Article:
- England’s National Institute for Health and Care Excellence (NICE) has given a thumbs up to Sobi’s paroxysmal nocturnal hemoglobinuria (PNH) drug Aspaveli. NICE issued its decision after setting up Aspaveli for a speedy appraisal, Sobi said in a release.
NICE recommends Aspaveli as an option for adult PNH patients who are anemic after treatment with a C5 inhibitor, such as AstraZeneca’s Ultomiris, for at least three months. The recommendation assumes, of course, that Sobi’s drug will pass muster with U.K. drug regulators.
Aspaveli, which is already marketed in the U.S. by Apellis as Empaveli, is currently under review by the U.K.’s Medicines and Healthcare products Regulatory Agency (MHRA).
NICE often rejects drugs on pricing concerns. Not so with Sobi’s Aspaveli, though the drug is likely to be pricey. In the U.S., Apellis’ Empaveli costs around $36,790 per 160-mL supply, according to Drugs.com. Sobi licensed ex-U.S. rights to the medicine last year.
PNH is a rare, chronic blood disorder characterized by the destruction of healthy, oxygen-carrying red blood cells, Sobi said. The disease affects some 900 people in England. The disorder can lead to frequent blood transfusions and cause symptoms such as severe fatigue and anemia. If left untreated, the disease has a 10-year mortality rate of 29%.
Meanwhile, AstraZeneca’s Ultomiris snagged its NICE blessing in April after offering up a confidential discount. The verdict allows the drug to be used in patients with high disease activity who’ve remained stable on Soliris for at least six months. The drug is dosed by weight, but it typically costs around £50,000 every other month before the discount.
AstraZeneca picked up Ultomiris and Soliris in its $39 billion buyout of Alexion.
On 14 October 2021, the Committee for Medicinal Products for Human Use (CHMP) adopted a positive opinion, recommending the granting of a marketing authorisation for the medicinal product Aspaveli,1 intended for the treatment of adult patients with paroxysmal nocturnal haemoglobinuria.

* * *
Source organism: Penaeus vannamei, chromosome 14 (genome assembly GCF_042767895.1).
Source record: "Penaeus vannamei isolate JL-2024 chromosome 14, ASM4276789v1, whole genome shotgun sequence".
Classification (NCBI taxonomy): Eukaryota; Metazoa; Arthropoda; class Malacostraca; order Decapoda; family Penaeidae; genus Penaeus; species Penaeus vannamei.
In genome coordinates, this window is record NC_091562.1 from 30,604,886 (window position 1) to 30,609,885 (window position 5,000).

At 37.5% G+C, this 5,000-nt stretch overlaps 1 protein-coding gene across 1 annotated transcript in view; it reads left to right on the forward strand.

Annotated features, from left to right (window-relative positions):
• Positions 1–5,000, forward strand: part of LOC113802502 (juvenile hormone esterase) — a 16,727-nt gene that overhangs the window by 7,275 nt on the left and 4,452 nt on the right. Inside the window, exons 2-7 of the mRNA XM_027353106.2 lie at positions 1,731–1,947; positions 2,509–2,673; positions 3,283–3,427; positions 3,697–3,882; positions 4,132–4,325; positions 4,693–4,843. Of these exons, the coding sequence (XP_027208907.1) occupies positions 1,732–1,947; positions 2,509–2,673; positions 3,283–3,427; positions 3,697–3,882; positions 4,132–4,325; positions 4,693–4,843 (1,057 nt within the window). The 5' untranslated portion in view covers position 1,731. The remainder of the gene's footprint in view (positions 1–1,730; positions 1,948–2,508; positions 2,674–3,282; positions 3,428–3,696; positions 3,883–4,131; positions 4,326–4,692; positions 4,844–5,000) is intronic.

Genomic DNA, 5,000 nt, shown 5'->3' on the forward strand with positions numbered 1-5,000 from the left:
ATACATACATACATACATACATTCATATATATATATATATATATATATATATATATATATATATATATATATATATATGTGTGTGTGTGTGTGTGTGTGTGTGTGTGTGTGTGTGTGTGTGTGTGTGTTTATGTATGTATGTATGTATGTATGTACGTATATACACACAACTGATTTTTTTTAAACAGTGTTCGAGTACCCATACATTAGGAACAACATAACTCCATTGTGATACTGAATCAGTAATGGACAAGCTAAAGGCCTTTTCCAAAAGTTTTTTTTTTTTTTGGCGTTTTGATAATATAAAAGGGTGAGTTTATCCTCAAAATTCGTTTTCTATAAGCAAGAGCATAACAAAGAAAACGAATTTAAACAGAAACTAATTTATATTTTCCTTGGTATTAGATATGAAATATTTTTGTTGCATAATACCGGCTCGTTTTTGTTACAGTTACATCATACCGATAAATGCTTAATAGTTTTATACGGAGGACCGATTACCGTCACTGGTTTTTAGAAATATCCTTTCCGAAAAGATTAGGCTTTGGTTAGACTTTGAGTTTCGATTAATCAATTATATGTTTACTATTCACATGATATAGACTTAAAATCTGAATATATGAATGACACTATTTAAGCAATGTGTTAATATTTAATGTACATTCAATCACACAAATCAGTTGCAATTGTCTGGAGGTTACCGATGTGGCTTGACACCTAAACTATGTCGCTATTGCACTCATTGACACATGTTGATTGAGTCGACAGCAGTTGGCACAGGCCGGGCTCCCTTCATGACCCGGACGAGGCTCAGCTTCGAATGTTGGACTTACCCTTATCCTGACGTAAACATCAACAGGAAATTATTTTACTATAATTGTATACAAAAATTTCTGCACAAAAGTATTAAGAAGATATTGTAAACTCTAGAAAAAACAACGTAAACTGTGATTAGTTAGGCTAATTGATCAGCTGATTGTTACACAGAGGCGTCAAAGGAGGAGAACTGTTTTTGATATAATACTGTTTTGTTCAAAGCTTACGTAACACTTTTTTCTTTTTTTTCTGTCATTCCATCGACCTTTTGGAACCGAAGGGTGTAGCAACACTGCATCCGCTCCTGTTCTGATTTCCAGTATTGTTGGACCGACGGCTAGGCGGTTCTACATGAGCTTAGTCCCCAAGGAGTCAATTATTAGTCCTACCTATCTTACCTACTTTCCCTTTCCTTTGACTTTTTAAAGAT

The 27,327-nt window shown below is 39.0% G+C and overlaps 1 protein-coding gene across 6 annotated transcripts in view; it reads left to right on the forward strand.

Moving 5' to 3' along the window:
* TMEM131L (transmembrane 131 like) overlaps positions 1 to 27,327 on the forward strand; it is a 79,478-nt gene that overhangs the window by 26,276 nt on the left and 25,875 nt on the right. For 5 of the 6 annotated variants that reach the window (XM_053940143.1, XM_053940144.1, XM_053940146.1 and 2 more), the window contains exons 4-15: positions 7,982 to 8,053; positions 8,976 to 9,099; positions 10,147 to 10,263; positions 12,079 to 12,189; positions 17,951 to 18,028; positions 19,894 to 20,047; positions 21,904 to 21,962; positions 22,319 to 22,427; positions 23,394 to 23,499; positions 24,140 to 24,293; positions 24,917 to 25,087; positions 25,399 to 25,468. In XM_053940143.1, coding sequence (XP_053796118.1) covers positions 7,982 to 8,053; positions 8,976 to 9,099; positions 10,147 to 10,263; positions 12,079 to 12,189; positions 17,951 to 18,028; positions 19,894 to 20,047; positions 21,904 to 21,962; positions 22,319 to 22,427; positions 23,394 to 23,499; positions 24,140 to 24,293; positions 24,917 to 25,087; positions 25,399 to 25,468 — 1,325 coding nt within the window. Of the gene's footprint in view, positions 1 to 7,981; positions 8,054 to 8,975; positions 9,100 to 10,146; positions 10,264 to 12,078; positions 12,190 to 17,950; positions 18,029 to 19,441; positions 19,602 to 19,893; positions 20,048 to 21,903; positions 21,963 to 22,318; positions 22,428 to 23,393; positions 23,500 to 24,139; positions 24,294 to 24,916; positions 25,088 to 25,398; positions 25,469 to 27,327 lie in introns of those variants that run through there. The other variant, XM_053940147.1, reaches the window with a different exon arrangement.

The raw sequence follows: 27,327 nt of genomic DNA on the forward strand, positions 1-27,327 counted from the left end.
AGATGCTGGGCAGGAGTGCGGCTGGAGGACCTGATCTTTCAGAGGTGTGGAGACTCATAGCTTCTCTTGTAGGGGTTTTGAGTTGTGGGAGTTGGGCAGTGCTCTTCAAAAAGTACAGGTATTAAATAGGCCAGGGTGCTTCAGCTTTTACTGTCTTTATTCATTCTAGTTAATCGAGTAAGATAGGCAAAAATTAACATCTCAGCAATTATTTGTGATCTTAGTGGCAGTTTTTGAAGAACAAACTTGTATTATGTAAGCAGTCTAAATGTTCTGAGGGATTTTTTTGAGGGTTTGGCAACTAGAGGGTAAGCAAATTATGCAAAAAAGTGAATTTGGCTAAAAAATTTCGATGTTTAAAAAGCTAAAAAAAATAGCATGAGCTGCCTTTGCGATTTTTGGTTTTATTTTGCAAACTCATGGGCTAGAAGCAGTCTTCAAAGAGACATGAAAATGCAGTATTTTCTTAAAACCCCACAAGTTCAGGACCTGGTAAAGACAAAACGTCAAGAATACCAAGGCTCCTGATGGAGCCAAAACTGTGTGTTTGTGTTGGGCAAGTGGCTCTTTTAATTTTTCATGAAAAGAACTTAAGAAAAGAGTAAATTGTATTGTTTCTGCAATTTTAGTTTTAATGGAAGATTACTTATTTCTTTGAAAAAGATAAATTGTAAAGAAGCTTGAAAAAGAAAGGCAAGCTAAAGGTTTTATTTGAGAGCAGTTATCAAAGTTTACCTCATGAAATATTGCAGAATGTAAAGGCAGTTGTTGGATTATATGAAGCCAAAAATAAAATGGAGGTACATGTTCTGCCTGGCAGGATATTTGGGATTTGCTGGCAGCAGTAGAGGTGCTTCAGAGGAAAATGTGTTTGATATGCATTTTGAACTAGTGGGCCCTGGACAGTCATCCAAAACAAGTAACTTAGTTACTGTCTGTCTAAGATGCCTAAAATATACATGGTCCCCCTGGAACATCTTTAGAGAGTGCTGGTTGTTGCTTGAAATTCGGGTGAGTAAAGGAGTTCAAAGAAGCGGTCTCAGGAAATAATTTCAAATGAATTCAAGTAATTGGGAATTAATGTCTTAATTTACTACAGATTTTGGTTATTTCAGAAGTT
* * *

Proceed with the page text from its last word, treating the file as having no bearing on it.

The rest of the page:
The applicant for this medicinal product is Swedish Orphan Biovitrum AB (publ).
Aspaveli will be available as a 1,080 mg solution for infusion. The active substance of Aspaveli is pegcetacoplan, a selective immunosupressant (ATC code: L04AA54). Pegcetacoplan binds to complement protein C3 and its activation fragment C3b with high affinity, thereby regulating the cleavage of C3 and the generation of downstream effectors of complement activation.
The benefits of Aspaveli are its ability to improve haemoglobin levels and to avoid transfusions in patients with paroxysmal nocturnal haemoglobinuria who are anaemic after treatment with a C5 inhibitor. The most common side effects are upper respiratory tract infection, headache, abdominal pain, diarrhoea, injection site reactions, fatigue and pyrexia.
About Swedish Orphan Biovitrum (SOBI)
Swedish Orphan Biovitrum AB is an international biopharmaceutical company dedicated to treatments in the areas of haematology, immunology and specialty care, based in Stockholm, Sweden.
Sobi traces its origins to a subsidiary of Kärnbolaget Aktiebolag Biokemisk Industri in the 1930s, which changed its name to Kabi in 1951 and merged with Vitrum [sv] to become KabiVitrum in the 1970s.
Sobi has been involved in the process development and manufacturing of recombinant protein drugs since the technology was first developed around 30 years ago, then as part of KabiVitrum.
Guido Oelkers was appointed President and CEO in May 2017, succeeding Geoffrey McDonough. Oelkers had previously been CEO of BSN Medical